Needless to say I've been gone.......a long time! However, I'm determined to maintain a blog to some degree and I definitely want to continue documenting my experiences in poultry production. Although I have been a bit absent from the blog sphere, a lot has happened at the residence of the Electric Chicken and I'm going to pick up right where I left off - Week 7: Harvest Time! The first batch of chickens we raised were ready for harvest at approximately 7 weeks of age! Now, for a girl who has been raising beef cattle all her life this seemed EXTREMELY fast. Why might you ask? Well, it's quite simple - beef cattle take a tremendously longer period of time to reach their point of harvest compared to broilers. The typical beef animal is somewhere around18 months of age at harvest, depending upon several factors - breed, genetics, nutrition, health, and management to name a few. Eighteen months! Now compare that to my fine-feathered friends that were ready in a fraction of that time - talk about that re-occurring theme of efficiency!
This time to harvest difference is one of the concepts I discuss in detail with my students when I cover vertical integration and its application in the various food animal industries. This vast difference in time to harvest impacts our food choices and prices whether you as a consumer realize it or not.
So let's think about it all for a minute: Vertical integration is an economic term used to describe how an industry is controlled within the marketplace. Industries that are vertically integrated are basically managed by just a few large companies. These companies own all the segments or stages of production. Despite your beliefs, this integration ultimately streamlines the production of our food, which results in more efficient production and lower costs that can be passed on to the consumer. Vertical integration can accomplish all of this because you only have one entity making all of the management decisions - simplifying production and creating uniformity in end-products.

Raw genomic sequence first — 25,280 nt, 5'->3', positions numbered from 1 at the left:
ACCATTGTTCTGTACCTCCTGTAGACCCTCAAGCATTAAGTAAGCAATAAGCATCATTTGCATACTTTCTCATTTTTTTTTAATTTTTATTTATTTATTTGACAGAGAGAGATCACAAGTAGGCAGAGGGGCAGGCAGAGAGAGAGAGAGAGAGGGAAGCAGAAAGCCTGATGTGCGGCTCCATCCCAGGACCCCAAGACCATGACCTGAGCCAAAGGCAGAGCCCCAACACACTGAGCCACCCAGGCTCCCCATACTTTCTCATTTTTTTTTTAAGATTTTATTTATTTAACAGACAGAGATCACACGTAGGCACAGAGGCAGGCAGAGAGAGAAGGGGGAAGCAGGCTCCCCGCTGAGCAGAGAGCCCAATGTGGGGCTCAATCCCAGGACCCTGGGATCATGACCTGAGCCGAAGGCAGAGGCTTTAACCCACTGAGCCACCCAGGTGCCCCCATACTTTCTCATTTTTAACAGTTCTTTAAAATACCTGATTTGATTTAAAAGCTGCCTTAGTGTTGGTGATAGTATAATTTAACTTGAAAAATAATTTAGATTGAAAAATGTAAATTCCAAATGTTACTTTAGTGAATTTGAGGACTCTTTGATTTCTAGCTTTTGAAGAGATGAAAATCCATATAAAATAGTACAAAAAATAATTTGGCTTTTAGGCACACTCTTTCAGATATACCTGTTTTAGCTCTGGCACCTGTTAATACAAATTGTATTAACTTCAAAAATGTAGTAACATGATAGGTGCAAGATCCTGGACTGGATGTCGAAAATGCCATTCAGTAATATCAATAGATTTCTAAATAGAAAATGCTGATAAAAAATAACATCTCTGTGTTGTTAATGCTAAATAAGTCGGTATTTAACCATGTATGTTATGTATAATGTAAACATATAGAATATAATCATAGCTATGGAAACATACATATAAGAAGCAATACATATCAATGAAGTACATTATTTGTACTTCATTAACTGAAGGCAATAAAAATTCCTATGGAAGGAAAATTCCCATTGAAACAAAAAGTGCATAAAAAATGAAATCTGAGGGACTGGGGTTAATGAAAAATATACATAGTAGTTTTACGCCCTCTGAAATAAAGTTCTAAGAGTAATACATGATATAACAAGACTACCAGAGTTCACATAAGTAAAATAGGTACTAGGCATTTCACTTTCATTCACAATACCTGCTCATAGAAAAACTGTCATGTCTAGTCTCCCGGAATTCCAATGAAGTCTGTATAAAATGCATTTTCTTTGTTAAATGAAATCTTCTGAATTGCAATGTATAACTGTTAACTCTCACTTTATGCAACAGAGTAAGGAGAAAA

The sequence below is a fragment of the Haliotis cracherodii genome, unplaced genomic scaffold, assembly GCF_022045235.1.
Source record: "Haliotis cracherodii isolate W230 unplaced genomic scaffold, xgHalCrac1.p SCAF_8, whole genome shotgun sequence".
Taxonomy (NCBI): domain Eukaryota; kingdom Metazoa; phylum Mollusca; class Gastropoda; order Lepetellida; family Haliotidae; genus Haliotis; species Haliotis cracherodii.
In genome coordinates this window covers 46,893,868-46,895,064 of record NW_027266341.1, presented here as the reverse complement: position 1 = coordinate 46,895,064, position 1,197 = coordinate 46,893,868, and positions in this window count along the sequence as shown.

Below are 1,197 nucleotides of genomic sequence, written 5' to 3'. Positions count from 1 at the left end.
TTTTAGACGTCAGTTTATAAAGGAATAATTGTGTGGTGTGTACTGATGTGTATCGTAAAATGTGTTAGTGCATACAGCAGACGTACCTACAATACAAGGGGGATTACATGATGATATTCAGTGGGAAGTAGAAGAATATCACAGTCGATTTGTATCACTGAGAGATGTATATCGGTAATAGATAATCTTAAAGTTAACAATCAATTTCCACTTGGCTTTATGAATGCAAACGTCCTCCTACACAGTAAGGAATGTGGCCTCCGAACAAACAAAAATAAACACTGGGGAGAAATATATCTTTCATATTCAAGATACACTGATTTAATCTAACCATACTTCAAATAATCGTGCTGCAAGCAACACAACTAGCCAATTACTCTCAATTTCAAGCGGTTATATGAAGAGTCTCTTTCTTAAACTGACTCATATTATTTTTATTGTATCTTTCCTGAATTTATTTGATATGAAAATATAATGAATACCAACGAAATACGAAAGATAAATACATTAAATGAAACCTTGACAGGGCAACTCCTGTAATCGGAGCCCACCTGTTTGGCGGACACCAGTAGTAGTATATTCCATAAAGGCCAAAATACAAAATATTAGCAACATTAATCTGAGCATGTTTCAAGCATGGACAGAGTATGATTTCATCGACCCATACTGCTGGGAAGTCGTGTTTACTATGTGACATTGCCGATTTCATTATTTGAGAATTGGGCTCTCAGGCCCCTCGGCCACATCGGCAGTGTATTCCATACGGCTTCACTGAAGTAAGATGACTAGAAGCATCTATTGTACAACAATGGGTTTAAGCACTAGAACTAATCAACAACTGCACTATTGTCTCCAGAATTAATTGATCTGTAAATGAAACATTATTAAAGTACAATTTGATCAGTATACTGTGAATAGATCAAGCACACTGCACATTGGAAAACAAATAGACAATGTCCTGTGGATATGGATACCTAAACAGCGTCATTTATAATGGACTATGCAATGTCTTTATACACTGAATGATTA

Now, there are aspects to every industry that make it either a good candidate for vertical integration or a not-so-good candidate. Some of these aspects include capitol required, risk, geographic concentration, and time to market. The poultry and swine industries are vertically integrated industries unlike the beef industry for these reasons and more.
Poultry companies can vertically integrate because, for one, chickens are smaller animals that can be easily confined to grower houses. Just a few grower houses on one contracting farm can house thousands of broilers that will be ready to harvest at a specified time. This allows companies to geographically concentrate broiler production in just a small area - hatcheries, grower houses, and harvesting facilities can be located within miles of each other. This reduces transport costs and production losses (shrink, stress, and death loss) associated with long hauls between production stages.
Now compare that to beef cattle production: cattle are grazers by design and as such require vast amounts of land to produce hamburgers and steaks that make it to your dinner plate. In order to produce enough calves to supply just one of the major harvesting plants in our country, Ted Turner, the world's largest land owner, wouldn't even have enough land!